However, some cost-saving benefits do make the endeavor worthwhile, eventually. Because automation requires less human intervention, the warehouse would not need to be lit up all the time, and would only have lights for emergency purposes that would stay off most of the time. The machines do not require specific lighting or temperatures to function and can work non-stop indefinitely, as long as they are maintained. This skyrockets productivity and saves on energy costs. 

As more years pass, advancements in technology will continue to automate the process, with communication between robots to troubleshoot and fix problems, repair damages to the machines and the building, and more. 

Value-Added Services 

Distributions centers offer a variety of different services that, for the most part, require a certain degree of coordination and attention to detail that robots haven’t quite figured out. For the time being, these tasks are best left to humans. These services are best utilized with an eCommerce business since they make the order and shipping process easy and cost effective for the business owners and quick for the customer.

  • Replenishment: Distribution centers will keep track of the stock of an item, and automatically take the necessary steps to replenish the product, practically eliminating the phrase “out of stock” from online stores.
  • Pick and Pack: When an order is placed for many different items in the distribution center, they can be picked from their pallets and packed together in a single box for the customer, to reduce shipping costs.
  • Cross Docking: This process involves moving products directly from one truck to another, to reduce or eliminate storage times, and in turn reduce costs. 
  • Wave Picking: With this process, several orders are assigned together, which is called a “wave.” Workers then pick all the items from the shelves for the entire wave, bring them to the loading docks, and organize them further based on individual orders. This reduces the amount of traffic in the distribution center and saves time.
  • Break Bulk: This process involves taking a huge, long-distance shipment, and breaking it up into smaller ones to be distributed short distances. This eliminates the need for multiple small long-distance shipments, which saves money.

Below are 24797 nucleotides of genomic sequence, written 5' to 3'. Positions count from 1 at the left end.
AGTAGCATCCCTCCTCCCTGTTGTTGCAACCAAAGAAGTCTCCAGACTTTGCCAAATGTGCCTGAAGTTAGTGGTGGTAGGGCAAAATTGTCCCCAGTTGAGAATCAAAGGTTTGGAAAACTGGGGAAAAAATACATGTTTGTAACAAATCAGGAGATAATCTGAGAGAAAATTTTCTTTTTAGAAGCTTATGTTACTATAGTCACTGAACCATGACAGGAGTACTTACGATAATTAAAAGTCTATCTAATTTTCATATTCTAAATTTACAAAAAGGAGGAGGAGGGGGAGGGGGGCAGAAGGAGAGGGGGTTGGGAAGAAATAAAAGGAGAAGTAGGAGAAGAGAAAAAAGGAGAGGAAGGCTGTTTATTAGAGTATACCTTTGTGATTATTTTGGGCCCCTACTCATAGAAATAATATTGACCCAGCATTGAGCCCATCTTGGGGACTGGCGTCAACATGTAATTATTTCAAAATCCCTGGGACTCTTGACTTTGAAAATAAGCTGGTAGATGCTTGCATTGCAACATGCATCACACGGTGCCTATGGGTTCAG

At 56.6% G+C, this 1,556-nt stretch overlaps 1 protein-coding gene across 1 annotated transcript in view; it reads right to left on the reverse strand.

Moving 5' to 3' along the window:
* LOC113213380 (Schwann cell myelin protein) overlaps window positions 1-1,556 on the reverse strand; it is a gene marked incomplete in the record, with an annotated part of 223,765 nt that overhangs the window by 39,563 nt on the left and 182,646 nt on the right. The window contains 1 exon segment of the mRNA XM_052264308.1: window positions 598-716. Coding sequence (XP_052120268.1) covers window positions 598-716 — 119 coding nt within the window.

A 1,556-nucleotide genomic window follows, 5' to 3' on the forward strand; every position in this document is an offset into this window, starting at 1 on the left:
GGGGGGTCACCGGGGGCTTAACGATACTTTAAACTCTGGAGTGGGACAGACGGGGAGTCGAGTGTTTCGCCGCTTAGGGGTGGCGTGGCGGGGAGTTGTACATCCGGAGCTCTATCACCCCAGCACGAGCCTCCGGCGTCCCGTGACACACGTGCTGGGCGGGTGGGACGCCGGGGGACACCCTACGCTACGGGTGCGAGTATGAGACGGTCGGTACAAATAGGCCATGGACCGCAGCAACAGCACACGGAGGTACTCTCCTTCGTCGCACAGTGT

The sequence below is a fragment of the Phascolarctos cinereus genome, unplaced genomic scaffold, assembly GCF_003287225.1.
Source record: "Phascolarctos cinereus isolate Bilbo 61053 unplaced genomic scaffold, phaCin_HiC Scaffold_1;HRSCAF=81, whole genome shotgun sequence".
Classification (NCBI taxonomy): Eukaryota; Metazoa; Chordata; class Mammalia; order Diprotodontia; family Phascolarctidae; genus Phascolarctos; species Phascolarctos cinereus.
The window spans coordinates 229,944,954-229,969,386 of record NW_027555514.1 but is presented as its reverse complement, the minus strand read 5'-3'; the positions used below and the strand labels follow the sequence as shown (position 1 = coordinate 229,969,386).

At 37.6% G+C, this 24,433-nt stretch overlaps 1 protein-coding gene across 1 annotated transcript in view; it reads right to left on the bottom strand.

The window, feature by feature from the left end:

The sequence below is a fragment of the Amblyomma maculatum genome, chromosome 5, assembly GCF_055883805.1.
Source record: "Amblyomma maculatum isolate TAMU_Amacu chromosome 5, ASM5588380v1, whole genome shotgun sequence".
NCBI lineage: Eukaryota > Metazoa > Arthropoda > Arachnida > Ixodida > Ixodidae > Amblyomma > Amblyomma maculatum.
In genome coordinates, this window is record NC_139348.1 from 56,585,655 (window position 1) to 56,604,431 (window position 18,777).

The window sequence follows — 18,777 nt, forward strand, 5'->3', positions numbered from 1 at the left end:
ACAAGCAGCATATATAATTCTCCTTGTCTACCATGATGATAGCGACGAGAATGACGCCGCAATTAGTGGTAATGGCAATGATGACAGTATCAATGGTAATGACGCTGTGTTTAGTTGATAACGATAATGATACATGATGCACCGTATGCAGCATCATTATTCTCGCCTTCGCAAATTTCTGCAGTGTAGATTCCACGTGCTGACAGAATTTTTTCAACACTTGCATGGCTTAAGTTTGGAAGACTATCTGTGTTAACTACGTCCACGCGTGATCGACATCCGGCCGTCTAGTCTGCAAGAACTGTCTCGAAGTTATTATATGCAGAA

• Kitting: Items that are sold separately but often bought together can be bundled and offered as a kit or set, such as a phone and a phone case, a notepad and a set of pens, or a bed frame and a mattress. This causes cheaper shipping costs and allows retailers to offer better deals to their customers for buying the kit.
  • Reverse Logistics: Reverse logistics is essentially a distribution center’s return policy. Products that are sent back are inspected and either resold or scrapped. Depending on the circumstances, they can also send the replacement product to the customer.

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Warehouse vs Distribution Center: Which is Best for Your Industry?

If long term storage is all you’re looking for, then you need not look any further than a traditional warehouse. With a warehouse, your goods, whether it be seasonal home decor, retailer returns or other merchandise, will be kept safe and secure, for as long as you need them stored. When you’re ready to move the products, they can locate and ship your order out with the utmost efficiency, should you need it back or wish to relocate it. 

If what you need is a place to keep extra stock for your business or store overflow from a primary warehouse or distribution center, then you will likely need a warehouse. Your goods can be stored there safely until you can move them to a distribution center or retail location.

If, however, you run an online shop, you would want to utilize a distribution center. Your priority would be short term storage since goods would not stay long before being shipped out to your eagerly awaiting customers. Distribution centers offer the best solution to fulfillment issues or delays and can ship your product out the moment an order is processed. 

If the product you are trying to ship or store is perishable, then you will also need to go with a distribution center. Things like food, plants and flowers, vaccines, hatching eggs, and frozen products cannot be stored for long periods of time, and need to get to their final destination before they spoil. Obviously, you cannot have products like this sitting around in a warehouse. 

You should be able to determine what your individual product or industry will require based on what you want to achieve. If you have any further questions about either option or what may work best for you, our experts can help. Open the chat at the bottom of the screen to connect with us!

Outsource with R+L Global Logistics

If you’re looking for warehouse vs distribution center options, consider outsourcing your warehouse operations with R+L Global Logistics. We’ll handle your entire fulfillment, from the moment an order is made to when the customer receives their goods. We are experts in this field, and we understand the pressures of dealing with warehousing and fulfillment. Let us take the burden off your shoulders, so you can get back to what’s really important: growing your business.